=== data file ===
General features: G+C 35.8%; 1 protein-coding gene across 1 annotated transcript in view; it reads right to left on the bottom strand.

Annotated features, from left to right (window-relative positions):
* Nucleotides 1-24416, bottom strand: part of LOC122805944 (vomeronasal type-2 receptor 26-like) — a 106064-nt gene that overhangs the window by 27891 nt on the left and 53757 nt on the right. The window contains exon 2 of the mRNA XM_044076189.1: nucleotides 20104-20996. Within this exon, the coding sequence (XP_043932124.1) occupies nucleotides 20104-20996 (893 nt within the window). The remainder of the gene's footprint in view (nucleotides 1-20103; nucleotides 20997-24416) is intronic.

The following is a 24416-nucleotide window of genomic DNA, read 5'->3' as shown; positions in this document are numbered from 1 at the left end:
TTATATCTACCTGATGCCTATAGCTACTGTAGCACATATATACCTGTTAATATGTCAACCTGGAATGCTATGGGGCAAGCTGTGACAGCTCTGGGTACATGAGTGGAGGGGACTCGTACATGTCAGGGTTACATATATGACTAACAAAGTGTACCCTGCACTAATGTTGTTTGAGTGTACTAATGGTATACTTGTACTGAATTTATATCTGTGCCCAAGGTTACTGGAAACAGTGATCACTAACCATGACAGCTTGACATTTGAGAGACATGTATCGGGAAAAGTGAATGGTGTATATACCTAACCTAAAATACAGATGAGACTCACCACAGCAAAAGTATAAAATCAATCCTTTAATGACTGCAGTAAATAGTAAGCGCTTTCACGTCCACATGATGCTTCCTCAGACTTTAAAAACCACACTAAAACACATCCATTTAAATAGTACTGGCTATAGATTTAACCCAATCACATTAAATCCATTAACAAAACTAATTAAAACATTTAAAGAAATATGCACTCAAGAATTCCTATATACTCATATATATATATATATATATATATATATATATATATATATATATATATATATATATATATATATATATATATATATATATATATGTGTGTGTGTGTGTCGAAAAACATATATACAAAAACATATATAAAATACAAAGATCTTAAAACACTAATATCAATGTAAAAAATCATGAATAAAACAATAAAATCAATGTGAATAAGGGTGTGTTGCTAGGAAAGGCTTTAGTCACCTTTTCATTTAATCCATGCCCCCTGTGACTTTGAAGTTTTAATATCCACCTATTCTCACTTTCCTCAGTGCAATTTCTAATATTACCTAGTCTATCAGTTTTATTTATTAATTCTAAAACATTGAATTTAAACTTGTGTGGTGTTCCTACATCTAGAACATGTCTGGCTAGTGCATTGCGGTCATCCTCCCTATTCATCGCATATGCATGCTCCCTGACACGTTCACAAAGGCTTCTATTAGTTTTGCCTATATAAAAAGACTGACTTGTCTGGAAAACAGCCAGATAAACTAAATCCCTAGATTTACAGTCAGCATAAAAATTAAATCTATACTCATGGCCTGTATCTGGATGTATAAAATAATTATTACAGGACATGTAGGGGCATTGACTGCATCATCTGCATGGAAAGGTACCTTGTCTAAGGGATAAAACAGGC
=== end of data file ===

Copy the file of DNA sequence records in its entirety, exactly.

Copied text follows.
General features: G+C 35.8%; 1 protein-coding gene across 1 annotated transcript in view; it reads right to left on the bottom strand.

Annotated features, from left to right (window-relative positions):
* Nucleotides 1-24416, bottom strand: part of LOC122805944 (vomeronasal type-2 receptor 26-like) — a 106064-nt gene that overhangs the window by 27891 nt on the left and 53757 nt on the right. The window contains exon 2 of the mRNA XM_044076189.1: nucleotides 20104-20996. Within this exon, the coding sequence (XP_043932124.1) occupies nucleotides 20104-20996 (893 nt within the window). The remainder of the gene's footprint in view (nucleotides 1-20103; nucleotides 20997-24416) is intronic.

The following is a 24416-nucleotide window of genomic DNA, read 5'->3' as shown; positions in this document are numbered from 1 at the left end:
TTATATCTACCTGATGCCTATAGCTACTGTAGCACATATATACCTGTTAATATGTCAACCTGGAATGCTATGGGGCAAGCTGTGACAGCTCTGGGTACATGAGTGGAGGGGACTCGTACATGTCAGGGTTACATATATGACTAACAAAGTGTACCCTGCACTAATGTTGTTTGAGTGTACTAATGGTATACTTGTACTGAATTTATATCTGTGCCCAAGGTTACTGGAAACAGTGATCACTAACCATGACAGCTTGACATTTGAGAGACATGTATCGGGAAAAGTGAATGGTGTATATACCTAACCTAAAATACAGATGAGACTCACCACAGCAAAAGTATAAAATCAATCCTTTAATGACTGCAGTAAATAGTAAGCGCTTTCACGTCCACATGATGCTTCCTCAGACTTTAAAAACCACACTAAAACACATCCATTTAAATAGTACTGGCTATAGATTTAACCCAATCACATTAAATCCATTAACAAAACTAATTAAAACATTTAAAGAAATATGCACTCAAGAATTCCTATATACTCATATATATATATATATATATATATATATATATATATATATATATATATATATATATATATATATATATATATATATATATATATGTGTGTGTGTGTGTCGAAAAACATATATACAAAAACATATATAAAATACAAAGATCTTAAAACACTAATATCAATGTAAAAAATCATGAATAAAACAATAAAATCAATGTGAATAAGGGTGTGTTGCTAGGAAAGGCTTTAGTCACCTTTTCATTTAATCCATGCCCCCTGTGACTTTGAAGTTTTAATATCCACCTATTCTCACTTTCCTCAGTGCAATTTCTAATATTACCTAGTCTATCAGTTTTATTTATTAATTCTAAAACATTGAATTTAAACTTGTGTGGTGTTCCTACATCTAGAACATGTCTGGCTAGTGCATTGCGGTCATCCTCCCTATTCATCGCATATGCATGCTCCCTGACACGTTCACAAAGGCTTCTATTAGTTTTGCCTATATAAAAAGACTGACTTGTCTGGAAAACAGCCAGATAAACTAAATCCCTAGATTTACAGTCAGCATAAAAATTAAATCTATACTCATGGCCTGTATCTGGATGTATAAAATAATTATTACAGGACATGTAGGGGCATTGACTGCATCATCTGCATGGAAAGGTACCTTGTCTAAGGGATAAAACAGGC